FTX was run as a “personal fiefdom” by former CEO Sam Bankman-Fried, lawyers for the collapsed crypto exchange said during its initial bankruptcy hearing, describing ongoing challenges such as hacks and substantial missing assets.
In the most high-profile crypto blowout to date, FTX has filed for protection in the United States after traders took $6 billion off the platform in three days and a rival exchange Binance has exited a rescue deal. The collapse leaves an estimated 1 million creditors with losses totaling billions of dollars.
An FTX lawyer said during a bankruptcy hearing on Tuesday that the company now plans to sell sound business units but has been subject to cyberattacks and is missing “significant” assets. FTX said on Saturday it has launched a strategic review of its global assets and is preparing to sell or reorganize some companies.
The hearing took place at U.S. Bankruptcy Court in Wilmington, Delaware, and was streamed live to approximately 1,500 viewers on YouTube and Zoom.
A lawyer also said the company was run as a “personal fiefdom” of Bankman-Fried, with $300 million spent on real estate such as homes and vacation properties for senior staff. FTX, led since filing for bankruptcy new CEO John Ray, has accused Bankman-Fried of working with Bahamian regulators to “undermine” the US bankruptcy case and move assets overseas.
Bankman-Fried did not immediately respond to an email requesting comment.
The Reuters news agency previously reported that Bankman-Fried’s FTX, his parents and senior executives of the failed cryptocurrency exchange have purchased at least 19 properties worth nearly $121 million in the Bahamas over the past two years, official ownership records show.
Lawyers also said there should be an investigation into Binance’s sale of FTX in July 2021. Binance purchased a stake in FTX in 2019.
A separate filing late Monday by Ed Mosley of Alvarez & Marsal, a consulting firm that advises FTX, showed that FTX’s $1.24 billion cash balance on Sunday was “significantly higher” than previously believed.
It includes about $400 million in accounts related to Alameda Research, the crypto trading company owned by Bankman-Fried, and $172 million in the Japanese arm of FTX.
Reuters has reported that Bankman-Fried was secretly using $10 billion in client funds to support its trading activities, and at least $1 billion of those deposits had gone missing.
At the hearing, FTX representatives argued that customer names should be kept secret because disclosing them could destabilize the crypto market and open customers up to hacks. FTX also argued that its customer list is a valuable asset, and that disclosing it could hurt future sales efforts or allow rivals to extort its user base.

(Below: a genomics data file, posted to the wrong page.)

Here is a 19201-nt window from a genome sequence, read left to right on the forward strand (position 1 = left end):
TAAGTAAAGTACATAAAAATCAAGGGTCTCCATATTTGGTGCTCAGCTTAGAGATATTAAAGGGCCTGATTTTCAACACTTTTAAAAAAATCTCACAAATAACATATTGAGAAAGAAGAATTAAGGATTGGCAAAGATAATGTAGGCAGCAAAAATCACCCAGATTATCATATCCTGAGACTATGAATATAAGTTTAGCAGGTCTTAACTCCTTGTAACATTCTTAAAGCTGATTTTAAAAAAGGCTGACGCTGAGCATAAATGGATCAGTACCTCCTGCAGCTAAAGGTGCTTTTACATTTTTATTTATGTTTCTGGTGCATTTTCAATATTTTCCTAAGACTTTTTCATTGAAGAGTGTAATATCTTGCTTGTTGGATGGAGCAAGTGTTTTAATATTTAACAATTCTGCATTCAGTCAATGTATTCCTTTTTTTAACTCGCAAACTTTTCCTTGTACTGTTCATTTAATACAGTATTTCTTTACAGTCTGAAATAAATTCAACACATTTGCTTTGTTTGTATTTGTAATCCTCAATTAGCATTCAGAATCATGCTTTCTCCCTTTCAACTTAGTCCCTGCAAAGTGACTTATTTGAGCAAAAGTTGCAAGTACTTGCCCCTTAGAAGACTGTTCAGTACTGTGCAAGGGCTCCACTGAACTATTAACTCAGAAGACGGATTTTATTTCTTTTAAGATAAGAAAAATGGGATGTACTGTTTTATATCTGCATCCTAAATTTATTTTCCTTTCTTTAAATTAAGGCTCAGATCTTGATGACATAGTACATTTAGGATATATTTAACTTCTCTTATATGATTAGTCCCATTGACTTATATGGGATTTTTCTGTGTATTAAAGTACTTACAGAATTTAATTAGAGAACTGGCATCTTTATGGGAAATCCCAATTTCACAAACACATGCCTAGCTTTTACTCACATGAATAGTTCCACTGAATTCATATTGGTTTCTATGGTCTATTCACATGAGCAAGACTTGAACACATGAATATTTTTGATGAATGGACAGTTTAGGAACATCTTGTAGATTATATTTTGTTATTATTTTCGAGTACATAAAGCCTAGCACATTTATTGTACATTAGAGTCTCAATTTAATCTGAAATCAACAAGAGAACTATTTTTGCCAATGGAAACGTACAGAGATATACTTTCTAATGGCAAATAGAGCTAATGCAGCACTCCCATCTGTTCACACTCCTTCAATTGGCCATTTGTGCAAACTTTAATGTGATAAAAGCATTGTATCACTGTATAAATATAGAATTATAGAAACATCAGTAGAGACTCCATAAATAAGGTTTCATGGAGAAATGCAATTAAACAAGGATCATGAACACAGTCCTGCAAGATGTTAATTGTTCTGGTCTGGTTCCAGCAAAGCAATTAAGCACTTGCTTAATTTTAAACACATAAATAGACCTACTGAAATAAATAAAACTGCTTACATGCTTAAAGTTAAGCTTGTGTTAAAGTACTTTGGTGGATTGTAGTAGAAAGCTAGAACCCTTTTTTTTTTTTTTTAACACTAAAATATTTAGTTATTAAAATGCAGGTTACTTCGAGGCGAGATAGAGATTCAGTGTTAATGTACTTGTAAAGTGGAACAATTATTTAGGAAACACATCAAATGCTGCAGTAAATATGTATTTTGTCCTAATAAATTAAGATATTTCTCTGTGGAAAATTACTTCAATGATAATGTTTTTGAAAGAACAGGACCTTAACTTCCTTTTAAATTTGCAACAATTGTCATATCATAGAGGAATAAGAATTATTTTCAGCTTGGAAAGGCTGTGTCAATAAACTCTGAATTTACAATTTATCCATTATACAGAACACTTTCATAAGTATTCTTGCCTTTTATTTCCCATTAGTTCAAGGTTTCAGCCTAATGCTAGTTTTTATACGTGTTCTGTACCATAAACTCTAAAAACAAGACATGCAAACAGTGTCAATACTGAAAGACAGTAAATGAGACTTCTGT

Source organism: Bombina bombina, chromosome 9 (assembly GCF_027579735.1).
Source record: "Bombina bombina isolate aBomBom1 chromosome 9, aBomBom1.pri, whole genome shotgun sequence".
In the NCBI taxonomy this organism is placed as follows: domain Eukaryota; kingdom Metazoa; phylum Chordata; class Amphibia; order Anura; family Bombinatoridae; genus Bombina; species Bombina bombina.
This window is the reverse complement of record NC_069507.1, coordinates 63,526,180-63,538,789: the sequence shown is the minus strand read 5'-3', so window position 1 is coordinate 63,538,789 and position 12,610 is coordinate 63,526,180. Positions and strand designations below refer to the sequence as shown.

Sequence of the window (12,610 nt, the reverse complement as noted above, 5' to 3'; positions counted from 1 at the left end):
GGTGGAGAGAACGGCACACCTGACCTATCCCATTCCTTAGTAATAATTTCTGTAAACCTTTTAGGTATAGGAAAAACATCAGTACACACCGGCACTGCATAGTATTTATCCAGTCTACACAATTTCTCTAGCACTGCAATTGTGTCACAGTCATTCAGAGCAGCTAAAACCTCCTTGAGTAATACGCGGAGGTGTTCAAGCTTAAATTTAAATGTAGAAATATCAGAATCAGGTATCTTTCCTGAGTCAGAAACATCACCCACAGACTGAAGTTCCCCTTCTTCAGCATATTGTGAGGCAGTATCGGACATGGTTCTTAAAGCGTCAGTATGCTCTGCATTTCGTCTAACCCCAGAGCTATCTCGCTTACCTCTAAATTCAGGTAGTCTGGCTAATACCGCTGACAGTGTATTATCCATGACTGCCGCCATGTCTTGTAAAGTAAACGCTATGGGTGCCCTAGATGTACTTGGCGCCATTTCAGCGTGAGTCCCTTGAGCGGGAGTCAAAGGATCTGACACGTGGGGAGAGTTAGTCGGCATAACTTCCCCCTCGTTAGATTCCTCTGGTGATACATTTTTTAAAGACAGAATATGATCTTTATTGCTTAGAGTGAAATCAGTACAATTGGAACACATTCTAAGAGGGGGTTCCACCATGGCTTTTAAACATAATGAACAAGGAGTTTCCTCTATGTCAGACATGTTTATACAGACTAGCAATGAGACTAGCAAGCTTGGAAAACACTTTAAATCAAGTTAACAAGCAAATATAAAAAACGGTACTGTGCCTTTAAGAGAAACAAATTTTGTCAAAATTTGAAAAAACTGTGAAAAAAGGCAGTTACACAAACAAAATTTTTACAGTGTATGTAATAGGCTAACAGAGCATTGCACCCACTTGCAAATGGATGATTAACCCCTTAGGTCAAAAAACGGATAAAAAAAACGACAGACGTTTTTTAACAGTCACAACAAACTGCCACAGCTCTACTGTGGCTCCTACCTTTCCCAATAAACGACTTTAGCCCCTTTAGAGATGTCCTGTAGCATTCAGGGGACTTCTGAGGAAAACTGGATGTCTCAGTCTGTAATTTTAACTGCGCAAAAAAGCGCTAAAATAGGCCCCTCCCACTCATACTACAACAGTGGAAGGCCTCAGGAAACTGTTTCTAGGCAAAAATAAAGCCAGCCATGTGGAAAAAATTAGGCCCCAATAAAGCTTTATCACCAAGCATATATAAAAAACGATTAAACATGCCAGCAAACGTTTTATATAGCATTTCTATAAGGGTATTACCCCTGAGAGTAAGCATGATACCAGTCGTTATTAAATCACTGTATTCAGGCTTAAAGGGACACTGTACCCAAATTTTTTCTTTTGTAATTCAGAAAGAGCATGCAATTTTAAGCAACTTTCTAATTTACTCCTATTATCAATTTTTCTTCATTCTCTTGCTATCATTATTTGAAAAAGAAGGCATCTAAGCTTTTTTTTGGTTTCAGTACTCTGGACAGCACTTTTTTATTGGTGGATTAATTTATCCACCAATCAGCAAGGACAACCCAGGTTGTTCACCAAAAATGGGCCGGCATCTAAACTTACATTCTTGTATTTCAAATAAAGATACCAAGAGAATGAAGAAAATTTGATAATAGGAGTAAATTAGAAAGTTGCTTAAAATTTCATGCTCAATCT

A judge said those names could remain secret until a future court hearing.
FTX attorneys also described an uneasy truce with court-appointed liquidators overseeing the settlement of the Bahamas unit of FTXFTX digital markets.
The two sides reached an initial agreement to coordinate their US-based insolvency proceedings before Judge John Dorsey, avoiding the possibility of conflicting rulings from two different US bankruptcy judges. But both sides indicated they still have broader disagreements over how to coordinate the recovery and preservation of assets from different FTX affiliates.
Bankman-Fried, FTX and the Bahamas liquidators did not immediately respond to requests for comment.
FTX’s fall from grace has sent the crypto world shuddering, sending Bitcoin to its lowest level in about two years and sparking fears of contagion among other companies already reeling from the collapse of the crypto market this year.
Major US crypto lender Genesis said Monday it was trying to stave off bankruptcydays after FTX’s collapse forced it to suspend customer redemptions.
“Our goal is to resolve the current situation by mutual consent without the need for a bankruptcy filing,” a Genesis spokesperson said in an emailed statement to Reuters, adding that it continues to hold talks with creditors.
A Bloomberg News report, citing sources, had said Genesis was struggling to raise new money for its lending unit.
The Wall Street Journal reported, citing sources, that Genesis had approached Binance looking for an investment, but the crypto exchange decided not to do so, fearing a conflict of interest. Genesis also approached private equity firm Apollo Global Management for capital support, the WSJ said.
Apollo did not immediately respond to a request from Reuters for comment on the WSJ report, while Binance declined to comment.
Crypto exchange Gemini, which runs a crypto lending product in partnership with Genesis, tweeted on Monday that it continued to work with the company to enable its users to redeem money from its revenue-generating “Earn” program.
Gemini said on its blog last week that there was no effect on its other products and services after Genesis paused shooting.
Since the implosion of FTX, some crypto players are moving to decentralized exchanges known as “DEXs” where investors trade peer-to-peer on the blockchain.
Total daily trading volumes on DEXs rose to their highest level since May on Nov. 10, when FTX imploded, according to data from market tracker DeFi Llama, but gains have since declined.